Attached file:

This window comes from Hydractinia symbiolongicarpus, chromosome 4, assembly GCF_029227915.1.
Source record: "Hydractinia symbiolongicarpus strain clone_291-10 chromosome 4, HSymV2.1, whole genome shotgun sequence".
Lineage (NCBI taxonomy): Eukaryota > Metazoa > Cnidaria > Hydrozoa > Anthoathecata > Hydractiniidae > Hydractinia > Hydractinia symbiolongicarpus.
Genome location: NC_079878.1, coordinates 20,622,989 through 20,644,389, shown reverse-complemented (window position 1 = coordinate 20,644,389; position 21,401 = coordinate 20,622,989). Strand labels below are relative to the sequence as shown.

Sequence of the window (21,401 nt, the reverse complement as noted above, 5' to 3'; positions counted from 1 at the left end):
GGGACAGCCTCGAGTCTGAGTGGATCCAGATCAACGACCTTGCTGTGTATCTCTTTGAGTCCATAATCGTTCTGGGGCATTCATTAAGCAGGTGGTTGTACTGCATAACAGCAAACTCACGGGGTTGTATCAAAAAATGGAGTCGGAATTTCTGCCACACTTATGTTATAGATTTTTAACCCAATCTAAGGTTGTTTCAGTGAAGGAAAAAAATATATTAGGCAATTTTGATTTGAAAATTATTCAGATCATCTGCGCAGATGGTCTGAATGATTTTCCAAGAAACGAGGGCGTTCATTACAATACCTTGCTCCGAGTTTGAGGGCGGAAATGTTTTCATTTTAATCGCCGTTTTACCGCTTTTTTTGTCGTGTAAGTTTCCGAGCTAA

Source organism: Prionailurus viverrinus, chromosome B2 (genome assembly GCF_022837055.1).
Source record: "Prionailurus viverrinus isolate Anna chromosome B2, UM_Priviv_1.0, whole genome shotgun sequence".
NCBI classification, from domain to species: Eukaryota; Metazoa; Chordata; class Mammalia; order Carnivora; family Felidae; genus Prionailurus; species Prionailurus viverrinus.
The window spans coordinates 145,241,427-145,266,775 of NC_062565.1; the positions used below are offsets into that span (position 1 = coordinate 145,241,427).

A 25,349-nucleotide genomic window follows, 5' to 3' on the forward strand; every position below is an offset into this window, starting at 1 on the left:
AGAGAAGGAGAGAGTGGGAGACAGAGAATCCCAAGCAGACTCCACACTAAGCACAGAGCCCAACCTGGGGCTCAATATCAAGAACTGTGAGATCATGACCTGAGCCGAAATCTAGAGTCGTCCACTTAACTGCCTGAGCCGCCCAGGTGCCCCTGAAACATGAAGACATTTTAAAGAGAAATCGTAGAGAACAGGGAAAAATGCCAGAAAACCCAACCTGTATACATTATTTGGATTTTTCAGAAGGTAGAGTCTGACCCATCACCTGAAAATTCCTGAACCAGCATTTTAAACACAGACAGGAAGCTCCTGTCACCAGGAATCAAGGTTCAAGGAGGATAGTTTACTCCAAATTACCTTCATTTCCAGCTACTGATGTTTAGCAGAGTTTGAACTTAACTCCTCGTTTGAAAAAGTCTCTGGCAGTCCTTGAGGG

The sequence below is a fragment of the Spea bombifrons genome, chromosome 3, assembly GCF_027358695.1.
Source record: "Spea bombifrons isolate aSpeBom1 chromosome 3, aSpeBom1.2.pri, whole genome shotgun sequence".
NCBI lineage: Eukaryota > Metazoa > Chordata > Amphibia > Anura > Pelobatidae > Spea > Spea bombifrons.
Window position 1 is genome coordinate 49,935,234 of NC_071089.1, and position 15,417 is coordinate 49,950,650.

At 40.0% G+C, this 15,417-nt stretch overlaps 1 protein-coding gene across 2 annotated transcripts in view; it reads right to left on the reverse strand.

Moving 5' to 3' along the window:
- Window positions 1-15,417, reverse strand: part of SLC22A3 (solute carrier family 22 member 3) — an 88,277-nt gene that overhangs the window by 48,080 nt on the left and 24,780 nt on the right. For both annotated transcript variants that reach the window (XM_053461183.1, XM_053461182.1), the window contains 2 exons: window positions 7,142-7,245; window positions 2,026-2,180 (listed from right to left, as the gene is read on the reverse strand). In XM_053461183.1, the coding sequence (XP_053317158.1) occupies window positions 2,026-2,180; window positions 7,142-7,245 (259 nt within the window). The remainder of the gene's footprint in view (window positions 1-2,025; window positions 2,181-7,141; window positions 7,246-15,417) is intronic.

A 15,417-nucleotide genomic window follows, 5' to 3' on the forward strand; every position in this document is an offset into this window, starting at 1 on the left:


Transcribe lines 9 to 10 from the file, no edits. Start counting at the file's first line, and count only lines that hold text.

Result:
NCBI classification, from domain to species: Eukaryota; Metazoa; Chordata; class Mammalia; order Carnivora; family Felidae; genus Prionailurus; species Prionailurus viverrinus.
The window spans coordinates 145,241,427-145,266,775 of NC_062565.1; the positions used below are offsets into that span (position 1 = coordinate 145,241,427).